Ever noticed how some people seem to bounce from one job to another while others land in a job and remain for long stretches? Or how some are happy and content while others are not? Some are just lucky but most of the people who find real happiness in the work they do didn’t land there by accident.
There are many things you might want to honestly think about when looking for work, and it seems to me it might be a good idea to lay a few down as a refresher, although I’m sure you who read this will have ideas of your own to contribute, and that of course would benefit other readers should you choose to add a comment or two. Please do!
KNOW YOURSELF. You can look at almost any job advertisement these days and get a good idea of the skills required. If you want to be successful, you genuinely need to have those skills and enjoy using them. If you don’t, even should you make it through an interview and get the job, you won’t last long if you can’t deliver on a daily basis. Time will expose your weak skills.
GEOGRAPHY AND TRAVEL. I see people actually apply for jobs, get offered interviews and then turn them down because it’s too far to travel to. Why bother to apply in the first place? That’s wasted time and energy. Know your geographical limitations, how you are limited or not by your access to transportation.
MOTIVATION. What is your reason for wanting to work? Are you looking for a permanent long-term job? Maybe looking to work at four or five jobs over just a few years to find your likes and dislikes? Is money your sole motivator? Knowing why you are looking for work is so basic, most people overlook this and that’s a huge error. Why do you want to work at all?
SUPERVISION PREFERENCE. Many people don’t really factor in to their job search the kind of supervisor they work best under; until of course they have a really bad experience and then know to avoid someone just like them in the future. This is a great question for an interview as in, “What’s the leadership style of the person to whom I’d be reporting?” Of course supervisor’s change over time, but you’ll have an idea if you get offered the job.
PURPOSE. Some people need to have meaning in the work they do so at the end of the day they feel they’ve completed work of value. You won’t be happy over time if you take a job that you describe as meaningless or mind numbing to your family and friends.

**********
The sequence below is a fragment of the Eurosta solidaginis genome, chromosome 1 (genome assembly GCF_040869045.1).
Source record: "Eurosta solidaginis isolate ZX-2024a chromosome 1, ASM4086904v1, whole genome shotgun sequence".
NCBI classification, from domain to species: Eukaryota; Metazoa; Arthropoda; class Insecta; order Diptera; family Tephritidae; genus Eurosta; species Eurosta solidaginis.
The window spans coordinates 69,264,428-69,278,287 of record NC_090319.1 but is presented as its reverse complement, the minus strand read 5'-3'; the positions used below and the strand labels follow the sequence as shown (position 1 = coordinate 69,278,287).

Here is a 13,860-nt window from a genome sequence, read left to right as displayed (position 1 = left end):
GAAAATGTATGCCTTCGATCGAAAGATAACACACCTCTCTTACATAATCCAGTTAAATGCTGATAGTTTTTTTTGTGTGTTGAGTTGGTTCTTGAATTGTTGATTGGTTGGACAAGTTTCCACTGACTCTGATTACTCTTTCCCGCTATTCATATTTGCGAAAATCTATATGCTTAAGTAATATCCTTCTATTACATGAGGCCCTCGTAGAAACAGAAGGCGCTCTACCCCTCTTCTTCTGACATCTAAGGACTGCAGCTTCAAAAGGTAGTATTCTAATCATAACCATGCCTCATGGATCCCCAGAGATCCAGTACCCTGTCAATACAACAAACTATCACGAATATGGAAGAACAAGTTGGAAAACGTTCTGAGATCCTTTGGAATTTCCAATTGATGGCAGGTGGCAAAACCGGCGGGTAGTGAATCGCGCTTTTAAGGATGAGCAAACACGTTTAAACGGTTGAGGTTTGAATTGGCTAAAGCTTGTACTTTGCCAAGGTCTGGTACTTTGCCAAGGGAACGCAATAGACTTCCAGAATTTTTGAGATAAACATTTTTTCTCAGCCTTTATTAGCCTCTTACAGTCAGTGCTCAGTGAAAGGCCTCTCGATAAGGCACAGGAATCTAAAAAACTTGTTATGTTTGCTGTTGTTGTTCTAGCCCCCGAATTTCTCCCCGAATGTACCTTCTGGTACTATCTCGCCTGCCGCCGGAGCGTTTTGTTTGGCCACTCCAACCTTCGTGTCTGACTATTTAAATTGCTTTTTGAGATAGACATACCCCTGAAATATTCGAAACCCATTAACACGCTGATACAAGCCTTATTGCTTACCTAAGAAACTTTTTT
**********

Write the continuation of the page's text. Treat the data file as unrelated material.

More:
THE SHORT-TERM FIX. Realize that you may want a quick, short-term job doing pretty much anything in some cases if you are trying to overcome a problem such as having been fired or getting something current on your resume. Short-term work, like contract or temporary work fills in gaps, and makes the question, “Why did you leave your last job?” easier to answer if your last job was a short-term fixed contract.
THE ‘FIT’. Sometimes harder to judge and requiring more advanced research, knowing if you will fit in with the atmosphere and climate is often a deal-maker or breaker. If you’re honest and genuine, but the culture of the workplace seems artificial and the people self-absorbed, you may have the qualifications on paper, but it will drive you insane working in that setting. How long will really you last?
FAMILY RESPONSIBILITIES. If you have a child but are separated, you may find your mobility restricted by the courts and unable to accept a job and move to another country, another state or province, or even another town. You could have ailing parents to take care of restricting your ability to work certain shifts, or even full-time.
CRIMINAL CONVICTIONS. A criminal record can be restrictive to the point where you are perfect for the job in every way, but the record alone prevents the employer from hiring you. Get the pardon process started; as long as it may seem. Better yet, don’t do the crime in the first place. People in their 40’s and 50’s are losing out on jobs for what they call, “something stupid I did in my early 20’s.” Consider being entirely honest and upfront about your past in an interview. You have nothing to lose if they’ll do a search anyhow.
VALUE MATCHING. A sure way to last a long time is to find a job where the daily work and the values held by the company match your own. This is similar to having purpose in your work, but in this case the purpose is in harmony with what you really value as a person. If you value people, working with compassion, empathy and care, etc., you’ll thrive in employment with organizations who have these same words inscribed in their literature and in their daily culture. Companies build reputations just as people do, so check out a prospective employer’s reputation.
Know that if you are taking a job without thinking it through it might not work out well at all. Good advice is to make the most of every job you undertake be it long or short-term. Three jobs from now, you may find some interviewer asks you to talk about what you found rewarding in the job you are now considering accepting.